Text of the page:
CS17 Invasive Species
Date: Thursday, June 13, 2002
Time: 12:00:00 PM
Location: Sidney
 
KrauseAE, Michigan State University, East Lansing, USA, krausean@pilot.msu.edu
Mason, D, M, Great Lakes Environmental Research Laboratory-NOAA, Ann Arbor, USA, doran.mason@noaa.gov
 
DISRUPTION OF AN ECOSYSTEM: CHANGES IN ECOSYSTEM PROPERTIES FOLLOWING THE ESTABLISHMENT OF AN EXOTIC MUSSEL IN LAKE MICHIGAN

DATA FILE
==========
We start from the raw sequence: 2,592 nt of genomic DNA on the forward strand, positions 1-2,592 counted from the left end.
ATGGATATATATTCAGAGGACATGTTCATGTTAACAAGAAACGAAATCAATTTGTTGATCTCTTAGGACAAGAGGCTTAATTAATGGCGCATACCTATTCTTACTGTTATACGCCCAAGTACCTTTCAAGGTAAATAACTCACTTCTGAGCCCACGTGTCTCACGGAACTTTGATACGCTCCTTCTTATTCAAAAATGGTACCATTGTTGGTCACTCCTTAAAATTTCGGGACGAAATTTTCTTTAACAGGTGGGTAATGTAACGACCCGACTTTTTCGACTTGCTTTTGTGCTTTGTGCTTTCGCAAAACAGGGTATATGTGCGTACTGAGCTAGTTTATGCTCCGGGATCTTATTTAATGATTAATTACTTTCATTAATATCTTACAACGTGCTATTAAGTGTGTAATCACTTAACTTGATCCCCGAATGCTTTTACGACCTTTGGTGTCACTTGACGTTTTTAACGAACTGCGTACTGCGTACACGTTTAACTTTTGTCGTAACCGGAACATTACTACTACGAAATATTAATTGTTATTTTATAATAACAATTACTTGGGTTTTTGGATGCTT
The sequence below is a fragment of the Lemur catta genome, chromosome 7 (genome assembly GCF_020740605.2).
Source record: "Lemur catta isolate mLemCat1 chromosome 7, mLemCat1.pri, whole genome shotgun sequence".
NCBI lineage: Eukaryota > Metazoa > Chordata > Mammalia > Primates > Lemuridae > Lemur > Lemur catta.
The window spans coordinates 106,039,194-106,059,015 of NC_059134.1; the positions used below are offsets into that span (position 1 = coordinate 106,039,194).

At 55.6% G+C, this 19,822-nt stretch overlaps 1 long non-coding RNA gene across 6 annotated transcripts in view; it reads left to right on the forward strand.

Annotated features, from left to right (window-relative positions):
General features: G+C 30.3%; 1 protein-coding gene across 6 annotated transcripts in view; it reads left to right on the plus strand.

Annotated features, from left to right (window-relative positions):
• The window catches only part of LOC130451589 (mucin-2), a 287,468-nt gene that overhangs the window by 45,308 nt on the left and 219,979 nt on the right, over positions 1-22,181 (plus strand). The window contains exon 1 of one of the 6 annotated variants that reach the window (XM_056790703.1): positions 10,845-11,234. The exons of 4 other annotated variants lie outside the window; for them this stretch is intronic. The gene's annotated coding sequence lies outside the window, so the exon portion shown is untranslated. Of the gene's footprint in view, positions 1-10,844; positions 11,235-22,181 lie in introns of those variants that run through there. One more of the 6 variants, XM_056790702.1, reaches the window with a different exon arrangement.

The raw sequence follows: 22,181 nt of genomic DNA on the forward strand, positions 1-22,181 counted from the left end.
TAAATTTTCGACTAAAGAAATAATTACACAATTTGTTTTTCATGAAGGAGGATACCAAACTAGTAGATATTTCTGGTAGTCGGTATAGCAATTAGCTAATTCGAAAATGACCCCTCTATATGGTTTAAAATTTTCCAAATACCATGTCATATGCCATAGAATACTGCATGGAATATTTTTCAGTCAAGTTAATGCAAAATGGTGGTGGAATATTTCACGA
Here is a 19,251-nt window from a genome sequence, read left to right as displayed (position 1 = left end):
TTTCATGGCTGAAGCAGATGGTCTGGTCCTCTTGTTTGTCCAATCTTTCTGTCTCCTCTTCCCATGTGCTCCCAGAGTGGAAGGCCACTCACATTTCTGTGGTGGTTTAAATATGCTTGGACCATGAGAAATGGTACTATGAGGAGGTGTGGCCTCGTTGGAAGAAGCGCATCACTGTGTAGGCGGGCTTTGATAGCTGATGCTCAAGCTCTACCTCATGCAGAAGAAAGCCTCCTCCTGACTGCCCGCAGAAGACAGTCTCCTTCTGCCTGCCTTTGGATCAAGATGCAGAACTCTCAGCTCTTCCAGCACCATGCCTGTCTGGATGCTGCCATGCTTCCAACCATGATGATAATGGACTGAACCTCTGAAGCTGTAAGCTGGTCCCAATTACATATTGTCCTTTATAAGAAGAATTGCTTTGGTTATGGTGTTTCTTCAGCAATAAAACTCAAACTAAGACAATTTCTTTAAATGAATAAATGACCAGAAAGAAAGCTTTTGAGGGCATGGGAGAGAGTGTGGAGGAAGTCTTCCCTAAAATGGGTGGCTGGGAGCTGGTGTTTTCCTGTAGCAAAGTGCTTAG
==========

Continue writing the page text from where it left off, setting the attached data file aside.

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The Laurentian Great Lakes make up a unique set of freshwater ecosystems that have been subjected to numerous disturbances in the twentieth century, one of which has been the establishment of exotic invertebrates from ballast water discharges. We examined how ecosystem properties of Lake Michigan changed following the establishment of the zebra mussel (Dreissena polymorpha). Ecosystem models of two time periods, pre-invasion and post-invasion, were developed and their ecosystem properties of structure and function were compared. Ecosystem properties were measured using indices from network analysis. Our results show that ecosystem properties have changed between the two time periods. The amount of energy dispersed through the food web and the organization of that energy within the food web decreased in the post-invasion period. In addition, the percentage of energy passed from one trophic level to the next decreased and recycling of energy through the benthos increased. Further examination showed that at least part of these changes could be attributed to the invasion by zebra mussels.